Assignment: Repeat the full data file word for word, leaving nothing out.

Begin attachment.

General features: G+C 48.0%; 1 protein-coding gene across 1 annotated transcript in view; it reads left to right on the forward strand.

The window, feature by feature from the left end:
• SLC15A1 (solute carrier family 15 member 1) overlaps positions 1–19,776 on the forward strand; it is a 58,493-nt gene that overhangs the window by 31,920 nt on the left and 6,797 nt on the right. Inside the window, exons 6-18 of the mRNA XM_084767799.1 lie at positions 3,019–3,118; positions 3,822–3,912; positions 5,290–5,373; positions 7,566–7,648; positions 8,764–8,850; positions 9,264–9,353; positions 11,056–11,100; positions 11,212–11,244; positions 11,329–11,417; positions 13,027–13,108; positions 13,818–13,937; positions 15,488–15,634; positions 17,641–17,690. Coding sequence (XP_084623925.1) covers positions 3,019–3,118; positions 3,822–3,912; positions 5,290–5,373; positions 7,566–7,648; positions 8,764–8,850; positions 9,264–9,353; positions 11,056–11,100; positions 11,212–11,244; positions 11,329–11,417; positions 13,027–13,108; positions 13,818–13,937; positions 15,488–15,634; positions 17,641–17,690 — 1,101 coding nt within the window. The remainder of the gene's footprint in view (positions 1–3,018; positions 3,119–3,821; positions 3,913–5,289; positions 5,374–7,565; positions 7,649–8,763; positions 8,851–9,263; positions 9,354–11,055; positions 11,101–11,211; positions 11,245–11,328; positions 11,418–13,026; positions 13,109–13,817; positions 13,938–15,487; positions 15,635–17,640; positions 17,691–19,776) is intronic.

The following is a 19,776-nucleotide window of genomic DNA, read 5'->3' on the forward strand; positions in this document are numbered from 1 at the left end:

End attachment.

General features: G+C 48.0%; 1 protein-coding gene across 1 annotated transcript in view; it reads left to right on the forward strand.

The window, feature by feature from the left end:
• SLC15A1 (solute carrier family 15 member 1) overlaps positions 1–19,776 on the forward strand; it is a 58,493-nt gene that overhangs the window by 31,920 nt on the left and 6,797 nt on the right. Inside the window, exons 6-18 of the mRNA XM_084767799.1 lie at positions 3,019–3,118; positions 3,822–3,912; positions 5,290–5,373; positions 7,566–7,648; positions 8,764–8,850; positions 9,264–9,353; positions 11,056–11,100; positions 11,212–11,244; positions 11,329–11,417; positions 13,027–13,108; positions 13,818–13,937; positions 15,488–15,634; positions 17,641–17,690. Coding sequence (XP_084623925.1) covers positions 3,019–3,118; positions 3,822–3,912; positions 5,290–5,373; positions 7,566–7,648; positions 8,764–8,850; positions 9,264–9,353; positions 11,056–11,100; positions 11,212–11,244; positions 11,329–11,417; positions 13,027–13,108; positions 13,818–13,937; positions 15,488–15,634; positions 17,641–17,690 — 1,101 coding nt within the window. The remainder of the gene's footprint in view (positions 1–3,018; positions 3,119–3,821; positions 3,913–5,289; positions 5,374–7,565; positions 7,649–8,763; positions 8,851–9,263; positions 9,354–11,055; positions 11,101–11,211; positions 11,245–11,328; positions 11,418–13,026; positions 13,109–13,817; positions 13,938–15,487; positions 15,635–17,640; positions 17,691–19,776) is intronic.

The following is a 19,776-nucleotide window of genomic DNA, read 5'->3' on the forward strand; positions in this document are numbered from 1 at the left end: